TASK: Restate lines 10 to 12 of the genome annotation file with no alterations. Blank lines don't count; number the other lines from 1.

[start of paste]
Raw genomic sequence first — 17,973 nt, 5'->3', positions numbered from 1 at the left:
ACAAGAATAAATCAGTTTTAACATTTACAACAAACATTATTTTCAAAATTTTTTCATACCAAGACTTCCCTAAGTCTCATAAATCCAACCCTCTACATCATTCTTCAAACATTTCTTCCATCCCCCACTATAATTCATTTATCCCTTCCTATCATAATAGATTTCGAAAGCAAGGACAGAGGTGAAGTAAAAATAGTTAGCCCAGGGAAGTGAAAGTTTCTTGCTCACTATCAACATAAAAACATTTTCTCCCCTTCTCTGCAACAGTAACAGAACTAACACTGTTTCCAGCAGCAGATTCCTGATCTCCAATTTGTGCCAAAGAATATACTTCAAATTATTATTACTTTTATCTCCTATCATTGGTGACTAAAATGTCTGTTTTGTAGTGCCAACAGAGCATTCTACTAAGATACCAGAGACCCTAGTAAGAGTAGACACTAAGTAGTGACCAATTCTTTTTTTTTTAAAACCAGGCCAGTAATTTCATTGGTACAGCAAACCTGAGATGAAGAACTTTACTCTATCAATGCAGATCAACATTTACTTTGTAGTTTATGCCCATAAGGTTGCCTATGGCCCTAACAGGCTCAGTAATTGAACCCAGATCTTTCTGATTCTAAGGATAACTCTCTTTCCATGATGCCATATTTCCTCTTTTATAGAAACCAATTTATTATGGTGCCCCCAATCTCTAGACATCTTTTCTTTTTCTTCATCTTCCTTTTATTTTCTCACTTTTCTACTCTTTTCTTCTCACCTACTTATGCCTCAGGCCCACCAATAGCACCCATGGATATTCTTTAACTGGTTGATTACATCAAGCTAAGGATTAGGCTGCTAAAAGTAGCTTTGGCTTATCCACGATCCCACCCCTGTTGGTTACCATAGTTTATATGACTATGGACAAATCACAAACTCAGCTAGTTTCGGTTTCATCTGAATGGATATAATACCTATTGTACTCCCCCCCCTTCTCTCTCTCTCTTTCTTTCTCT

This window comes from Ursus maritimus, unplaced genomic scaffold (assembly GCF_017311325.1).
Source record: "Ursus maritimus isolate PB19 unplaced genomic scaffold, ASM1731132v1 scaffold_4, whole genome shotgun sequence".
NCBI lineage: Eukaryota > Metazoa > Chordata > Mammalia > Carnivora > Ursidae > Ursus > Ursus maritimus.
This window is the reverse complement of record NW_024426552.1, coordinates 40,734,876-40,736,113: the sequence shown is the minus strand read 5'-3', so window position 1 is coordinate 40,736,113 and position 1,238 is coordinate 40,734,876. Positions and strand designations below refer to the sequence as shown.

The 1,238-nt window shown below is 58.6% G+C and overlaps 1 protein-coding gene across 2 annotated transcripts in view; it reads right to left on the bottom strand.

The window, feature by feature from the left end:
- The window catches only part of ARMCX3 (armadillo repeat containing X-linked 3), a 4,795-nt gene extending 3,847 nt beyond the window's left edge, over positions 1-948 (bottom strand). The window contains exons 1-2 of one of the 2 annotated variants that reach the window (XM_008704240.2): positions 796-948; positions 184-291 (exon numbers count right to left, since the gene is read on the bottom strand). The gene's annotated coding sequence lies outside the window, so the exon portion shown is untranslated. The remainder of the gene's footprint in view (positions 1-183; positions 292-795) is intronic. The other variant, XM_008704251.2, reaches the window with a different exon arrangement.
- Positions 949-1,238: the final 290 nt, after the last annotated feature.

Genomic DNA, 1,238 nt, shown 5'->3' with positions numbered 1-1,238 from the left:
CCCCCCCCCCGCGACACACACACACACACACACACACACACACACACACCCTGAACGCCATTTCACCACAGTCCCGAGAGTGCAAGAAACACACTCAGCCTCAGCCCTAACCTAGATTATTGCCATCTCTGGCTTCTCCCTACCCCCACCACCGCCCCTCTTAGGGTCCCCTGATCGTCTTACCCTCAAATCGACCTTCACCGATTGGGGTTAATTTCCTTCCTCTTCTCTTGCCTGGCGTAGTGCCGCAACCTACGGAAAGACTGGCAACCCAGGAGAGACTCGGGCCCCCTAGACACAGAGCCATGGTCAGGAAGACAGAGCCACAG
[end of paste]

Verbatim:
- Positions 949-1,238: the final 290 nt, after the last annotated feature.

Genomic DNA, 1,238 nt, shown 5'->3' with positions numbered 1-1,238 from the left:
CCCCCCCCCCGCGACACACACACACACACACACACACACACACACACACCCTGAACGCCATTTCACCACAGTCCCGAGAGTGCAAGAAACACACTCAGCCTCAGCCCTAACCTAGATTATTGCCATCTCTGGCTTCTCCCTACCCCCACCACCGCCCCTCTTAGGGTCCCCTGATCGTCTTACCCTCAAATCGACCTTCACCGATTGGGGTTAATTTCCTTCCTCTTCTCTTGCCTGGCGTAGTGCCGCAACCTACGGAAAGACTGGCAACCCAGGAGAGACTCGGGCCCCCTAGACACAGAGCCATGGTCAGGAAGACAGAGCCACAG